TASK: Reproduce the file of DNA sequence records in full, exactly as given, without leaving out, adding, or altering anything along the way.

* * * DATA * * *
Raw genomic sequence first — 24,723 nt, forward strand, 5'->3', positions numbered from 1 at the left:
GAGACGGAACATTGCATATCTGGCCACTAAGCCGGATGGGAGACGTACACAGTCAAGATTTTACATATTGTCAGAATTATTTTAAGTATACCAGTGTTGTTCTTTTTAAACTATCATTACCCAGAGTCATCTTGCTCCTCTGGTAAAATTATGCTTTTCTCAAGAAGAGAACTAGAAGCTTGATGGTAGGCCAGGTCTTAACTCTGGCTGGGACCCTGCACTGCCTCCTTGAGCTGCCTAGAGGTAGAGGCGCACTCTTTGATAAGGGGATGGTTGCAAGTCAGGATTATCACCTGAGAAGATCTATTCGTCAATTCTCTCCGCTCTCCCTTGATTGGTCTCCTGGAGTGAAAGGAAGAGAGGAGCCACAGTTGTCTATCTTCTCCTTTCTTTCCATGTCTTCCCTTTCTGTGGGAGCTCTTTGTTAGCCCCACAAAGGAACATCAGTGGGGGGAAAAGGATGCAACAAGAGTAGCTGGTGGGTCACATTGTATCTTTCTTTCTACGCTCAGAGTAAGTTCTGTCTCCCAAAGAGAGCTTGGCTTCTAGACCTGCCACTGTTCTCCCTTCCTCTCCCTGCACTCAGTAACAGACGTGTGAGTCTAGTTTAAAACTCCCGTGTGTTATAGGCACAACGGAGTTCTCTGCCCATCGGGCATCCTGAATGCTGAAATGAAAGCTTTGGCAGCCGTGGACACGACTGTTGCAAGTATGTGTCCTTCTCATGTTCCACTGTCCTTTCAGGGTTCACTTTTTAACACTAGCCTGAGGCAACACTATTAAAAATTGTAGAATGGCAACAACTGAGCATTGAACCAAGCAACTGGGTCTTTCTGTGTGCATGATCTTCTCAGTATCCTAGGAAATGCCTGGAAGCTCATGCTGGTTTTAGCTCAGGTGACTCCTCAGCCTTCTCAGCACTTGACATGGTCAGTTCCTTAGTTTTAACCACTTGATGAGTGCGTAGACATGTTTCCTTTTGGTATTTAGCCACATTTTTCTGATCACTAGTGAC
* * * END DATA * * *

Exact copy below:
Raw genomic sequence first — 24,723 nt, forward strand, 5'->3', positions numbered from 1 at the left:
GAGACGGAACATTGCATATCTGGCCACTAAGCCGGATGGGAGACGTACACAGTCAAGATTTTACATATTGTCAGAATTATTTTAAGTATACCAGTGTTGTTCTTTTTAAACTATCATTACCCAGAGTCATCTTGCTCCTCTGGTAAAATTATGCTTTTCTCAAGAAGAGAACTAGAAGCTTGATGGTAGGCCAGGTCTTAACTCTGGCTGGGACCCTGCACTGCCTCCTTGAGCTGCCTAGAGGTAGAGGCGCACTCTTTGATAAGGGGATGGTTGCAAGTCAGGATTATCACCTGAGAAGATCTATTCGTCAATTCTCTCCGCTCTCCCTTGATTGGTCTCCTGGAGTGAAAGGAAGAGAGGAGCCACAGTTGTCTATCTTCTCCTTTCTTTCCATGTCTTCCCTTTCTGTGGGAGCTCTTTGTTAGCCCCACAAAGGAACATCAGTGGGGGGAAAAGGATGCAACAAGAGTAGCTGGTGGGTCACATTGTATCTTTCTTTCTACGCTCAGAGTAAGTTCTGTCTCCCAAAGAGAGCTTGGCTTCTAGACCTGCCACTGTTCTCCCTTCCTCTCCCTGCACTCAGTAACAGACGTGTGAGTCTAGTTTAAAACTCCCGTGTGTTATAGGCACAACGGAGTTCTCTGCCCATCGGGCATCCTGAATGCTGAAATGAAAGCTTTGGCAGCCGTGGACACGACTGTTGCAAGTATGTGTCCTTCTCATGTTCCACTGTCCTTTCAGGGTTCACTTTTTAACACTAGCCTGAGGCAACACTATTAAAAATTGTAGAATGGCAACAACTGAGCATTGAACCAAGCAACTGGGTCTTTCTGTGTGCATGATCTTCTCAGTATCCTAGGAAATGCCTGGAAGCTCATGCTGGTTTTAGCTCAGGTGACTCCTCAGCCTTCTCAGCACTTGACATGGTCAGTTCCTTAGTTTTAACCACTTGATGAGTGCGTAGACATGTTTCCTTTTGGTATTTAGCCACATTTTTCTGATCACTAGTGAC